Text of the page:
So what to expect in the Premier League? Gut instinct says that the same calm serenity that comes from the top of the club will remain, enabling Frank and his team to attack the division as they see fit, likely taking a pragmatic approach to each individual challenge; sometimes taking the game to the opponent, other times hoping to nick a draw or win with carefully selected counterattacking opportunities.

Two bits of their summer business, in particular, give strong clues as to the areas of the game they’ll be prioritising in their maiden Premier League outing. Frank Onyeka’s arrival from FC Midtjylland adds depth to the central midfield, particularly with news of Josh Dasilva’s struggles to get fit. When Dasilva broke down in February, it was clear that Brentford missed his ability to dribble the ball through the midfield, weaving through challenges as he carried the ball into the final third. Dasilva was second only to Mathias Jensen for the number of passes and carries made into the final third on a per 90 minute basis -  ball progression from the middle third was an area they needed to strengthen this summer and Onyeka’s profile is not dissimilar to that of Dasilva’s.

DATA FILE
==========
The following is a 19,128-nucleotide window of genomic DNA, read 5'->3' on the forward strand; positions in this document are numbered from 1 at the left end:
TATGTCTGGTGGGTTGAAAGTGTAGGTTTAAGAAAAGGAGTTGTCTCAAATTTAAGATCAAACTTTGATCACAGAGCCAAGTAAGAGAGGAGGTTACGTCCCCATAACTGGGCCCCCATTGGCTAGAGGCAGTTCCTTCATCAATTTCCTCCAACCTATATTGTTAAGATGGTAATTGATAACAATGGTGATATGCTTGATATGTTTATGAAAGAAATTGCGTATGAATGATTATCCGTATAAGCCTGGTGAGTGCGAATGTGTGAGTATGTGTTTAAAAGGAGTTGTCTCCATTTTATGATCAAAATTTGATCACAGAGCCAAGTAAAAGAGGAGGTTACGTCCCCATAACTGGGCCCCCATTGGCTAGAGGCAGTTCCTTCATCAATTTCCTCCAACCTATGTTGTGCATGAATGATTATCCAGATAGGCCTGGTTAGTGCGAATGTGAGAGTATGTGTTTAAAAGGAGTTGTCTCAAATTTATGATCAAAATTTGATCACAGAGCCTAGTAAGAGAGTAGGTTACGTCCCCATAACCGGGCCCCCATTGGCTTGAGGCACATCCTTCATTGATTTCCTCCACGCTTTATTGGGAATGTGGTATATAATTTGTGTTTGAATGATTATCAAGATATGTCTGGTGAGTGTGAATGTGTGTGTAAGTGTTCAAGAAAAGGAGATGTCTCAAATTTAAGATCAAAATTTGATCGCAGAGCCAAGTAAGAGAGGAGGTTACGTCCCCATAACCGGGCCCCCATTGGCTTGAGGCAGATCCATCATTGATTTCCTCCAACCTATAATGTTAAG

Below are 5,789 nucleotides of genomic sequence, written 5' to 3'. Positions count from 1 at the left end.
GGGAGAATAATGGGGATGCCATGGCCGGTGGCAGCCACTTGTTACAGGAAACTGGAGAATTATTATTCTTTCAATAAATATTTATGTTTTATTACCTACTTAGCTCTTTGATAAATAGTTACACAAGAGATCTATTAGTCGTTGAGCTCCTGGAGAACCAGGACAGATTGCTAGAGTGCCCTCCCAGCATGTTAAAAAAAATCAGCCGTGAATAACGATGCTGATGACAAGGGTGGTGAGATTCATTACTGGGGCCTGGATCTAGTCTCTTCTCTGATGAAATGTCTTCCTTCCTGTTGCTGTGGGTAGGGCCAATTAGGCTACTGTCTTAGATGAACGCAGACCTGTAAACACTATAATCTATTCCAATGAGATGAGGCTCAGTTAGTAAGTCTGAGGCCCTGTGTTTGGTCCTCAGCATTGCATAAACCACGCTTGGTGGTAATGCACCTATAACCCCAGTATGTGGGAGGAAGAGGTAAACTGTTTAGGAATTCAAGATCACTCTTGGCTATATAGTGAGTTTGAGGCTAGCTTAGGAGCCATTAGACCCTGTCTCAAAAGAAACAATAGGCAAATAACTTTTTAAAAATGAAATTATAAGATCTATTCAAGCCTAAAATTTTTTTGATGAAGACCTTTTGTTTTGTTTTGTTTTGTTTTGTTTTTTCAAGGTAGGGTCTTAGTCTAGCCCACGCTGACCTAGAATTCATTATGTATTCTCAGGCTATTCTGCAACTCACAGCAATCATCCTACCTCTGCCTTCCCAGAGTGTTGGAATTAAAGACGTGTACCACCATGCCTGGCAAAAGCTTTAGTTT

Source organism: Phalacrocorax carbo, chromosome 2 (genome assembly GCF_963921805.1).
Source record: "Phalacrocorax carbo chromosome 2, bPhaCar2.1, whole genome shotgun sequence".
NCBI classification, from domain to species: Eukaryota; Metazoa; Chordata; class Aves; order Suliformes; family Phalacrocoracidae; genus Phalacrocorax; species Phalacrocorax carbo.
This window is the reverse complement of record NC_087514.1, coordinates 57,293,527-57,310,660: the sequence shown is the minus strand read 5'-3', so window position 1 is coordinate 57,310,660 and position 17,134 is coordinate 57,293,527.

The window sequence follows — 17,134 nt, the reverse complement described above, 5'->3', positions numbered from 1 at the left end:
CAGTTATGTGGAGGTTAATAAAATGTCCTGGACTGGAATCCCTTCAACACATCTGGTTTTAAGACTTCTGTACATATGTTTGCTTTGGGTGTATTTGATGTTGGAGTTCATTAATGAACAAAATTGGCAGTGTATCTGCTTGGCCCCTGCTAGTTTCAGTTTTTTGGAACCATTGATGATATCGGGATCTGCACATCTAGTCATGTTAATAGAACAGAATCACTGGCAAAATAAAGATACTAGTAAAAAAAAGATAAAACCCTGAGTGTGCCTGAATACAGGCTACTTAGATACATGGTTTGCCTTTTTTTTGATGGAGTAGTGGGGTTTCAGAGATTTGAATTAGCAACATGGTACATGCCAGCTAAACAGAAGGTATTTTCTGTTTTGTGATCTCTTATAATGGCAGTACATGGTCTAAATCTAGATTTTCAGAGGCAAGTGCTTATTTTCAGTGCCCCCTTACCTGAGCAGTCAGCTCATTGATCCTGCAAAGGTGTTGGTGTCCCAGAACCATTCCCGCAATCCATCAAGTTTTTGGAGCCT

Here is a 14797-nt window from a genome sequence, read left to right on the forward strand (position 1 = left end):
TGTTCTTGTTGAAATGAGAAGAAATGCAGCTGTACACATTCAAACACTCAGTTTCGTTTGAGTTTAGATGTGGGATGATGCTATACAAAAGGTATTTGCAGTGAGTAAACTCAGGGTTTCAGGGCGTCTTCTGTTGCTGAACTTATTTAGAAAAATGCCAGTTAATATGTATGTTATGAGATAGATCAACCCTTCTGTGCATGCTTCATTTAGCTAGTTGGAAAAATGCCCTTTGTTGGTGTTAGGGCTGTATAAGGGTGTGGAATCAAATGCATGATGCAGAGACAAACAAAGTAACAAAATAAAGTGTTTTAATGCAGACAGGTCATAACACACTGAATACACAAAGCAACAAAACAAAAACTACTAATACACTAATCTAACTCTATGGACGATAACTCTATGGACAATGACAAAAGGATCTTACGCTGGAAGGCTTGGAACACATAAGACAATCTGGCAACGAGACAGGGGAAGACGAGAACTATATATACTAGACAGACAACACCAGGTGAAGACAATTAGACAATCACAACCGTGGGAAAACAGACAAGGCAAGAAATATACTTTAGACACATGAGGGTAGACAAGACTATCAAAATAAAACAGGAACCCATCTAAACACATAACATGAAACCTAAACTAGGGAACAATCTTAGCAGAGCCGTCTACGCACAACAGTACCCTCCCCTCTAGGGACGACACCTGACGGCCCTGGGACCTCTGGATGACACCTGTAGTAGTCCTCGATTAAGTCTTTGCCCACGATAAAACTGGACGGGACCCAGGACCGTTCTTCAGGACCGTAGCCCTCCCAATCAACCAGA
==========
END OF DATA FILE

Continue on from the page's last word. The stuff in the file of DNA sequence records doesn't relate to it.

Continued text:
Judging by Onyeka’s profile, he’ll bring a similar ability on the ball and there are strong indicators that the 23-year-old will be able to cope with the intense pressure and physicality that comes in a Premier League midfield battle. Being able to retain the ball under pressure will be key if Brentford are to continue to play through the thirds and execute swift counterattacks. Onyeka won 2.7 fouls per 90 minutes last season (2nd amongst Danish Super Liga central midfielders) and turned the ball over just 1.3 times per game, bringing a press resistance and drive to the centre of Brentford’s midfield that’s lacking without Dasilva. It helps that Onyeka is a capable and regular contributor to the defensive side of the ball as well.